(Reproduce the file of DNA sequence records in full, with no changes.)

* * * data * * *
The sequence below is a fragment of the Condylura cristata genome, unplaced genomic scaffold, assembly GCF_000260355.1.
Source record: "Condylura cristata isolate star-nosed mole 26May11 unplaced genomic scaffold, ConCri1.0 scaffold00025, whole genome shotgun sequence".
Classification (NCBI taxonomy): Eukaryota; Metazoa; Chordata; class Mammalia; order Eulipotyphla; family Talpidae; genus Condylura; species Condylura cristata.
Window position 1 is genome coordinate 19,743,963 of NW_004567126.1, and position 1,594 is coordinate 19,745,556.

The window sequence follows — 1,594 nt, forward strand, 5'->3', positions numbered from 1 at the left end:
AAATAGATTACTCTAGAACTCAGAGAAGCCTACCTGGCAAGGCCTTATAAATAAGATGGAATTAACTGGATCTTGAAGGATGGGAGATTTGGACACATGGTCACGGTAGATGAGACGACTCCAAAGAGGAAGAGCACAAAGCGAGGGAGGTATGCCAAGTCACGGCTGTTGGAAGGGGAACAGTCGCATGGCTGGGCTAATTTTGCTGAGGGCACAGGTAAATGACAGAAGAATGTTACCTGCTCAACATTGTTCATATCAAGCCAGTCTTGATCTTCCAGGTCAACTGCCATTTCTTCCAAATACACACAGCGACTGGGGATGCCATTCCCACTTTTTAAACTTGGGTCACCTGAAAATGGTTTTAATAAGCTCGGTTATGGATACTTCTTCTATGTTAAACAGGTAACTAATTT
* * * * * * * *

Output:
The sequence below is a fragment of the Condylura cristata genome, unplaced genomic scaffold, assembly GCF_000260355.1.
Source record: "Condylura cristata isolate star-nosed mole 26May11 unplaced genomic scaffold, ConCri1.0 scaffold00025, whole genome shotgun sequence".
Classification (NCBI taxonomy): Eukaryota; Metazoa; Chordata; class Mammalia; order Eulipotyphla; family Talpidae; genus Condylura; species Condylura cristata.
Window position 1 is genome coordinate 19,743,963 of NW_004567126.1, and position 1,594 is coordinate 19,745,556.

The window sequence follows — 1,594 nt, forward strand, 5'->3', positions numbered from 1 at the left end:
AAATAGATTACTCTAGAACTCAGAGAAGCCTACCTGGCAAGGCCTTATAAATAAGATGGAATTAACTGGATCTTGAAGGATGGGAGATTTGGACACATGGTCACGGTAGATGAGACGACTCCAAAGAGGAAGAGCACAAAGCGAGGGAGGTATGCCAAGTCACGGCTGTTGGAAGGGGAACAGTCGCATGGCTGGGCTAATTTTGCTGAGGGCACAGGTAAATGACAGAAGAATGTTACCTGCTCAACATTGTTCATATCAAGCCAGTCTTGATCTTCCAGGTCAACTGCCATTTCTTCCAAATACACACAGCGACTGGGGATGCCATTCCCACTTTTTAAACTTGGGTCACCTGAAAATGGTTTTAATAAGCTCGGTTATGGATACTTCTTCTATGTTAAACAGGTAACTAATTT